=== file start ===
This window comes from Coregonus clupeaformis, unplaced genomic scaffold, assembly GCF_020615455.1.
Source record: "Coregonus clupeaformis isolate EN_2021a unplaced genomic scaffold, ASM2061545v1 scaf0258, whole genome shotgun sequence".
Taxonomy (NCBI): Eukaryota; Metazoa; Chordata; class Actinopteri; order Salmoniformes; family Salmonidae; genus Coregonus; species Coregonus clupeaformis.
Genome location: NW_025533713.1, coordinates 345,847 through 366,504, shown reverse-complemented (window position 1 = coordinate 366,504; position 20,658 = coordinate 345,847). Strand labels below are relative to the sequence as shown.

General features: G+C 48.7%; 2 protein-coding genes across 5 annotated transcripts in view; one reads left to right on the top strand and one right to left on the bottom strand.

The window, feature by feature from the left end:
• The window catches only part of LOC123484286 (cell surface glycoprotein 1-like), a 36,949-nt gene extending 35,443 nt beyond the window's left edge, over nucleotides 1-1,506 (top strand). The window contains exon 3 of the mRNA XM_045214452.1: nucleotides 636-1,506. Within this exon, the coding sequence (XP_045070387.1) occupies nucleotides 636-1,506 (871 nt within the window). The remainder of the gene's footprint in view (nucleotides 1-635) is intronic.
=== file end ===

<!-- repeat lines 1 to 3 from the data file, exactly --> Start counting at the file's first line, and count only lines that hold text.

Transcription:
This window comes from Coregonus clupeaformis, unplaced genomic scaffold, assembly GCF_020615455.1.
Source record: "Coregonus clupeaformis isolate EN_2021a unplaced genomic scaffold, ASM2061545v1 scaf0258, whole genome shotgun sequence".
Taxonomy (NCBI): Eukaryota; Metazoa; Chordata; class Actinopteri; order Salmoniformes; family Salmonidae; genus Coregonus; species Coregonus clupeaformis.